With respect to the July 17 Noozhawk Letters to the Editor questioning the placement of the July 15 story about actor Orlando Bloom’s missing dog, I have a different perspective.

In 2012, our beloved chocolate lab, Chip, went missing when we were out of state over Memorial Day. Among other efforts, we contacted Noozhawk publisher Bill Macfadyen to ask his assistance in publicizing Chip’s disappearance. He immediately placed a large photo of Chip, with some helpful text, on the Noozhawk homepage.

I believe there was a direct correlation between our locating Chip (who recently died, so we had him for another eight years) and Noozhawk’s assistance, and we will forever be grateful. We are certainly not celebrities, and have noted other notifications of missing dogs.

Noozhawk is not the Los Angeles Times and does not intend to be. It serves our community well and recognizes its role in part as relaying local news. I applaud it for this important public service, apart from its well-deserved reputation as an outstanding local news source.

Jan Greben
Santa Barbara

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Regarding the July 20 article, “Fate of Westside Tree in Hands of Santa Barbara City Council,” the couple who bought the house knowingly bought it with the tree in front. And just because a homeowner has the finances to have the rare tree destroyed, the city entertains the idea? How many other trees are there in the same condition that the city doesn’t do anything about?

The problem is also people who have the financial capability that feel they can buy their way through our town. This is exactly what is ruining Santa Barbara. Furthermore, what will be placed in the tree’s honor? Why can’t the couple get a permit to build a sidewalk around the tree?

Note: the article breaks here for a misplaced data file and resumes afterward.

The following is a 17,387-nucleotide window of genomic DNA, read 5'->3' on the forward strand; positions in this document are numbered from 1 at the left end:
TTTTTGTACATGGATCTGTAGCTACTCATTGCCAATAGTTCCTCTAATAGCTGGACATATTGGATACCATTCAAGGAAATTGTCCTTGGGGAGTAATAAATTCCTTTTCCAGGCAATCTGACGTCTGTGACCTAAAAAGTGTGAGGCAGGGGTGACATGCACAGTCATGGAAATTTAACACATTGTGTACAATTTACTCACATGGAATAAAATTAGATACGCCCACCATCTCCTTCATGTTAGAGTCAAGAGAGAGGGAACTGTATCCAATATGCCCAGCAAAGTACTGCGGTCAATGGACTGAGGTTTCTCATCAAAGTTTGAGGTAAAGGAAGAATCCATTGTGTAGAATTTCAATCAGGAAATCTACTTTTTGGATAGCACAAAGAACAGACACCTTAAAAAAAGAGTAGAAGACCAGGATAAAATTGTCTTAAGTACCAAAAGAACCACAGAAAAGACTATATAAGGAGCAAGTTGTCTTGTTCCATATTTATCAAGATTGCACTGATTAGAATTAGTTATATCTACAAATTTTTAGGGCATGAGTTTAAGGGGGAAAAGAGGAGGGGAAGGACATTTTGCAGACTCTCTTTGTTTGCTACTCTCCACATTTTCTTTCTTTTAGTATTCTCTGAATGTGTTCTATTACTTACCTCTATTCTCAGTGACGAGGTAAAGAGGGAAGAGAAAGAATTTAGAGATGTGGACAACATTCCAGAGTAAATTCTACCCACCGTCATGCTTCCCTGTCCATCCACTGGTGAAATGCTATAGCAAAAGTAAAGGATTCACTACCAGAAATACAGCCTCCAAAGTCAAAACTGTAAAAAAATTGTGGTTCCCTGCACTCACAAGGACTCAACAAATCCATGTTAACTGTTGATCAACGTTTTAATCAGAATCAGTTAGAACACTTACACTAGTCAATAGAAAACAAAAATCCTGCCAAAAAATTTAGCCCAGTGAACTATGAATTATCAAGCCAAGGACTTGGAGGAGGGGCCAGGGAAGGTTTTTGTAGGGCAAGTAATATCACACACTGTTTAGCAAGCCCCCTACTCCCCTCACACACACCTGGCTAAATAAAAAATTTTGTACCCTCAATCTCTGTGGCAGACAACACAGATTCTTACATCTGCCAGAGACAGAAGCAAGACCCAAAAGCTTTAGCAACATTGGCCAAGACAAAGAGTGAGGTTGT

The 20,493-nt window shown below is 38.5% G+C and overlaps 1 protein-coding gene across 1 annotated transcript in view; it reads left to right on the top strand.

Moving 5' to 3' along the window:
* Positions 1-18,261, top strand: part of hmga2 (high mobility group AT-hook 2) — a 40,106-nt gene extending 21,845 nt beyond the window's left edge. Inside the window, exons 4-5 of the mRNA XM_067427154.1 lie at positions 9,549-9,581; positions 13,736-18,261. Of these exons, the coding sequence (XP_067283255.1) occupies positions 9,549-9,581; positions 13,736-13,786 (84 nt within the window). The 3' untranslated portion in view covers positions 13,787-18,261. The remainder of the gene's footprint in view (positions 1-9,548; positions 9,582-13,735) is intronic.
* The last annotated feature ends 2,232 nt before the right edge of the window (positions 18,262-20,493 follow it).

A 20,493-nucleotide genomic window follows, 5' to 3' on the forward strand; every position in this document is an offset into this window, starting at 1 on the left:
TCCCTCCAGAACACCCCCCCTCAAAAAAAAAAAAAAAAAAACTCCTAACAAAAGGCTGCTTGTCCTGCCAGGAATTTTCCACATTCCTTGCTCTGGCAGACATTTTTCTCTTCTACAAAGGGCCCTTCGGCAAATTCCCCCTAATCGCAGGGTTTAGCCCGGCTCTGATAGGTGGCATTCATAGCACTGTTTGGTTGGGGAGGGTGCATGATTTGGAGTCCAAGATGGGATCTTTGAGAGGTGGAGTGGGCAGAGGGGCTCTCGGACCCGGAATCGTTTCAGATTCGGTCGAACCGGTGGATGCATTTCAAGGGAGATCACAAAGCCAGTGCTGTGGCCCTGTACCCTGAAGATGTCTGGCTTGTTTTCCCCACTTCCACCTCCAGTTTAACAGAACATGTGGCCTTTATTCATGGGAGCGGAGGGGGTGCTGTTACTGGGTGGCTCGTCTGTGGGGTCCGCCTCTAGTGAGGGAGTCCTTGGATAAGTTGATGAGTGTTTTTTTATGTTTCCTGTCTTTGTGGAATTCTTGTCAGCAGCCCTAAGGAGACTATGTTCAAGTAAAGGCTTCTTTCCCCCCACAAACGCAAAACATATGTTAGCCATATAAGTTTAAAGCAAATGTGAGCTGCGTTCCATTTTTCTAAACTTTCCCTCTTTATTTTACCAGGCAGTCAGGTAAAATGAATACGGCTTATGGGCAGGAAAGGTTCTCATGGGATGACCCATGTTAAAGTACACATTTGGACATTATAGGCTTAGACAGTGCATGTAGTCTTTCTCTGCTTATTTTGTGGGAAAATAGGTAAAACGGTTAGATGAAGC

I am a ninth-generation Santa Barbaran. I have seen this city brought to ruin by people with financial capability who feel they can buy their way into their wishes and commands.

Christopher Garcia
Santa Barbara

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The tree on Santa Barbara’s Westside does not get water to the roots so the ground is hard for the roots to dig through hard ground.

Martha Patereau
Santa Barbara

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As a mother of three, it is so great to hear that the Goleta Union School District has some common sense with trying to reopen its schools. Especially since there have been no children hospitalized with COVID-19 at our local hospital, and the pediatric and the pediatric intensive-care units have been virtually empty all summer.

Proud of you, Goleta!

Kristy Leon

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Regarding the July 23 article, “Catalytic Converters Catching Eye of Thieves in Goleta Valley,” my catalytic converter was stolen from my Toyota Prius sometime during the night July 23 off Old Coast Highway in Santa Barbara. My friend and the tow truck guys directed me to the Noozhawk article. I hope this further informs your readers to watch out.

Adrienne Oxton
Santa Barbara

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If the 10-cent per bag recycling program is a state law, and Gov. Gavin Newsom has suspended it as we are not to bring our own bags into stores, and the City of Goleta says we are not to bring our own bags into stores, why has Goleta stated that we have to pay 10 cents to purchase a bag?

What recycling program is Goleta taking that money for? Or are they fleecing Goleta residents or the state of California? It’s hard enough to track where that money goes at the state level. I would like to see where it goes in Goleta.

Ogden Merenbach

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The economic impacts of California’s coronavirus crisis have been terribly mismanaged. Most small business will be gone, and then where do officials think the money will come from? No sales tax, no bed tax and maybe no property taxes.

And people will vote the same folks back in. Sorry, but I can’t get my thoughts around that. And they want to get rid of Proposition 13 for commercial property. If they succeed, they will go after residential property. If that happens, there will be an even greater mass exodus out of Calitaxia.

John Sween
Santa Barbara